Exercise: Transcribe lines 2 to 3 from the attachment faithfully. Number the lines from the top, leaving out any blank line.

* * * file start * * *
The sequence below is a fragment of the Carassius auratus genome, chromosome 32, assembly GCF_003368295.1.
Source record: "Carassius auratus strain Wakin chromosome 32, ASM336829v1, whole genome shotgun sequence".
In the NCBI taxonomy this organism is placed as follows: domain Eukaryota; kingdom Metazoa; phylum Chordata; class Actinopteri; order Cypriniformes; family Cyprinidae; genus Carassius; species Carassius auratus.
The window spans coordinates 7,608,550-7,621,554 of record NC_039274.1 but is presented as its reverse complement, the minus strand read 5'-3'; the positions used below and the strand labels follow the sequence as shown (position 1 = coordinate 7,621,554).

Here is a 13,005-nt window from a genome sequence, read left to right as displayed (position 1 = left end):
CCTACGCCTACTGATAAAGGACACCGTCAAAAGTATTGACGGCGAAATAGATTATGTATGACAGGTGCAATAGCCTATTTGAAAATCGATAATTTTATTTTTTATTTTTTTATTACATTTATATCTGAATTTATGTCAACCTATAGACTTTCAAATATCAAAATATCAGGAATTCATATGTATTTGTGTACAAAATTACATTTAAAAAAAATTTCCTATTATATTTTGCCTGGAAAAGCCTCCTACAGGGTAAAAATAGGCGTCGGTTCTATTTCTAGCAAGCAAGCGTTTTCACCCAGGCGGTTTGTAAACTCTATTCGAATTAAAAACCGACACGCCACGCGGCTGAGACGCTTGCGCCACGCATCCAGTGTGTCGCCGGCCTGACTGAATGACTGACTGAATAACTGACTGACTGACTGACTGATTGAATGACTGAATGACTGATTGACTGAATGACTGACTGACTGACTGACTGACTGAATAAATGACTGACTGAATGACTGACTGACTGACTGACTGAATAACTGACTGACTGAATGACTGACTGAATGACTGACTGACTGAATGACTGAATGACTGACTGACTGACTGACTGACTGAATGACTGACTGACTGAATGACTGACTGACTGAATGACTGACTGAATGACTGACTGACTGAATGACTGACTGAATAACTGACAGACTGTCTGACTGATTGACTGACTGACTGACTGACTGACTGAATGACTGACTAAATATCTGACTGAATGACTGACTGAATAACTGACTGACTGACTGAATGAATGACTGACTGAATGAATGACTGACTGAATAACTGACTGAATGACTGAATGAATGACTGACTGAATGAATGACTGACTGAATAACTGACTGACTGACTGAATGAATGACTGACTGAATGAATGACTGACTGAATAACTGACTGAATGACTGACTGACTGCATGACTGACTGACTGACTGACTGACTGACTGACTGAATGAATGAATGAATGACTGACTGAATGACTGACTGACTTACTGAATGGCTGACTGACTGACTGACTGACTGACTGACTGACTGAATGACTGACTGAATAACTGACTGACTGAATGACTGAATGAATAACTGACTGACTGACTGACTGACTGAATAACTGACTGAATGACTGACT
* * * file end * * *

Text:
Source record: "Carassius auratus strain Wakin chromosome 32, ASM336829v1, whole genome shotgun sequence".
In the NCBI taxonomy this organism is placed as follows: domain Eukaryota; kingdom Metazoa; phylum Chordata; class Actinopteri; order Cypriniformes; family Cyprinidae; genus Carassius; species Carassius auratus.